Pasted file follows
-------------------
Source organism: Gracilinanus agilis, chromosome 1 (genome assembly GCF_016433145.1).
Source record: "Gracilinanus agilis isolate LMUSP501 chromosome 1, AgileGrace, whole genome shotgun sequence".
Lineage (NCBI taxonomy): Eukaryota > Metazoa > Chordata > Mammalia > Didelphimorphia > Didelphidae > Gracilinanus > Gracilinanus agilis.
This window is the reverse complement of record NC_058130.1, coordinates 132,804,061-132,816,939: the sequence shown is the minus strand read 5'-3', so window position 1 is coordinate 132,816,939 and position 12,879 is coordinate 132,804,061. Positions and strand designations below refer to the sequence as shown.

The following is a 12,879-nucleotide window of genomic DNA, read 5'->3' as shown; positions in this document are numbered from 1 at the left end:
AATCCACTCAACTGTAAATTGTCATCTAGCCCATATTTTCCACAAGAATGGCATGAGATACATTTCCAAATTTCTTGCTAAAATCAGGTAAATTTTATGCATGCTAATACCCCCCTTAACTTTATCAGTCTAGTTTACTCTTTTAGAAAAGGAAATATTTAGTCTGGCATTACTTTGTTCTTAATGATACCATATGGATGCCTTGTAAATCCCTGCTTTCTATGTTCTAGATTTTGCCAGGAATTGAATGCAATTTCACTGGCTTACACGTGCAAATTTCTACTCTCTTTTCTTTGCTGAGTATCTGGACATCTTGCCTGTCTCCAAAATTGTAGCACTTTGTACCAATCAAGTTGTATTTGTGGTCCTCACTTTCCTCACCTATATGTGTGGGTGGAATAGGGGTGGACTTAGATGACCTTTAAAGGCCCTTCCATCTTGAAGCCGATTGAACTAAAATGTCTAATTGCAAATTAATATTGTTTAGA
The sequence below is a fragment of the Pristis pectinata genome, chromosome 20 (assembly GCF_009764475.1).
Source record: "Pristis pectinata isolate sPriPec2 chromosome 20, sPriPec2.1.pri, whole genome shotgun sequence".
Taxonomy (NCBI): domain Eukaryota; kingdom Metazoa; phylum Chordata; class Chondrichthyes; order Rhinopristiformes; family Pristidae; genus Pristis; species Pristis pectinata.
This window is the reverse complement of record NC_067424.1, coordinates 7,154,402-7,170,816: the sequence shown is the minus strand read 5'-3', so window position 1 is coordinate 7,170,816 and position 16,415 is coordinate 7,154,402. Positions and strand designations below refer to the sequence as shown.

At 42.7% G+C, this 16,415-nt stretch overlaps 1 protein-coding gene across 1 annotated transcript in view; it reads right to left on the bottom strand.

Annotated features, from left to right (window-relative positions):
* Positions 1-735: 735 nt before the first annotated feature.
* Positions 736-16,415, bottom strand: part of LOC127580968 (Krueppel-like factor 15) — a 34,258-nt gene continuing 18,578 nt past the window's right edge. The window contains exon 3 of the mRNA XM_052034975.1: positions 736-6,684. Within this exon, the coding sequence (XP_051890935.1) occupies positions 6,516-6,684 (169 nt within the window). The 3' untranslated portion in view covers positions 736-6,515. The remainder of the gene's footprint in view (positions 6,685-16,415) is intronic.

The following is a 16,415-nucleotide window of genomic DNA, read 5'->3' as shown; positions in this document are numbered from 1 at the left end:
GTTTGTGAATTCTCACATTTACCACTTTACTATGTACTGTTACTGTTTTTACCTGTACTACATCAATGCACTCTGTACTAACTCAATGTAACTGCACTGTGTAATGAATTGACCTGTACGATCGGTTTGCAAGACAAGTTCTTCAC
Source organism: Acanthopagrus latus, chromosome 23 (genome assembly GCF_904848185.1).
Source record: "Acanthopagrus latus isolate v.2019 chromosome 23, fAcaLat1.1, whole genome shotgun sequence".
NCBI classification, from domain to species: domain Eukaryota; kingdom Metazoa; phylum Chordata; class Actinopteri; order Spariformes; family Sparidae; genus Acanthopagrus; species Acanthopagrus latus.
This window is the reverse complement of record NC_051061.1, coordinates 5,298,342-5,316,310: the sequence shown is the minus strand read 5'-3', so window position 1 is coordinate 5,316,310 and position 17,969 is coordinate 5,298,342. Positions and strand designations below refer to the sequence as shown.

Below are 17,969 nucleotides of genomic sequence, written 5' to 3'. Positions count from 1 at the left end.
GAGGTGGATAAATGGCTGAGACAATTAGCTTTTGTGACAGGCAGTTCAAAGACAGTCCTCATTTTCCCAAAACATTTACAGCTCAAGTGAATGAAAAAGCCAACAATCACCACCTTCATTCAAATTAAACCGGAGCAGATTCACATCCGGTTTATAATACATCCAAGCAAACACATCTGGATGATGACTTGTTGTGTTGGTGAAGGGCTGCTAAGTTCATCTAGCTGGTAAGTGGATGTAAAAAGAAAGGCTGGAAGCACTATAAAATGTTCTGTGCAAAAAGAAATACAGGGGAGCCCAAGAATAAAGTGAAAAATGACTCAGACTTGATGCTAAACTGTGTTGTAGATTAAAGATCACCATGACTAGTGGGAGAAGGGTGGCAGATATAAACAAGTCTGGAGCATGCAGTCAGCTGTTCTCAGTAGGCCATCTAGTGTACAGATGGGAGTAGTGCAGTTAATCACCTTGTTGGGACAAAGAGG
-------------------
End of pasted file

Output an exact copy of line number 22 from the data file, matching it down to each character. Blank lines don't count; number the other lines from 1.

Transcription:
GAGGTGGATAAATGGCTGAGACAATTAGCTTTTGTGACAGGCAGTTCAAAGACAGTCCTCATTTTCCCAAAACATTTACAGCTCAAGTGAATGAAAAAGCCAACAATCACCACCTTCATTCAAATTAAACCGGAGCAGATTCACATCCGGTTTATAATACATCCAAGCAAACACATCTGGATGATGACTTGTTGTGTTGGTGAAGGGCTGCTAAGTTCATCTAGCTGGTAAGTGGATGTAAAAAGAAAGGCTGGAAGCACTATAAAATGTTCTGTGCAAAAAGAAATACAGGGGAGCCCAAGAATAAAGTGAAAAATGACTCAGACTTGATGCTAAACTGTGTTGTAGATTAAAGATCACCATGACTAGTGGGAGAAGGGTGGCAGATATAAACAAGTCTGGAGCATGCAGTCAGCTGTTCTCAGTAGGCCATCTAGTGTACAGATGGGAGTAGTGCAGTTAATCACCTTGTTGGGACAAAGAGG